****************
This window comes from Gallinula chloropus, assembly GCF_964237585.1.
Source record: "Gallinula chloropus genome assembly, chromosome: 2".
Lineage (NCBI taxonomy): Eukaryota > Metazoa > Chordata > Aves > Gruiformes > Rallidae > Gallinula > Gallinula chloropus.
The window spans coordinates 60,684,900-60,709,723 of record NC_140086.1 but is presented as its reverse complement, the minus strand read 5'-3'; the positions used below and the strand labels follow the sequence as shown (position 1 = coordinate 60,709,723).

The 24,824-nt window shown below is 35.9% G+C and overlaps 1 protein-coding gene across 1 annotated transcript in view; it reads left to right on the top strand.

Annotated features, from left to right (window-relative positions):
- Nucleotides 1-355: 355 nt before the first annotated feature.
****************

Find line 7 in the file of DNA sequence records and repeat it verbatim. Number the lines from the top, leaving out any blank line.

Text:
- Nucleotides 1-355: 355 nt before the first annotated feature.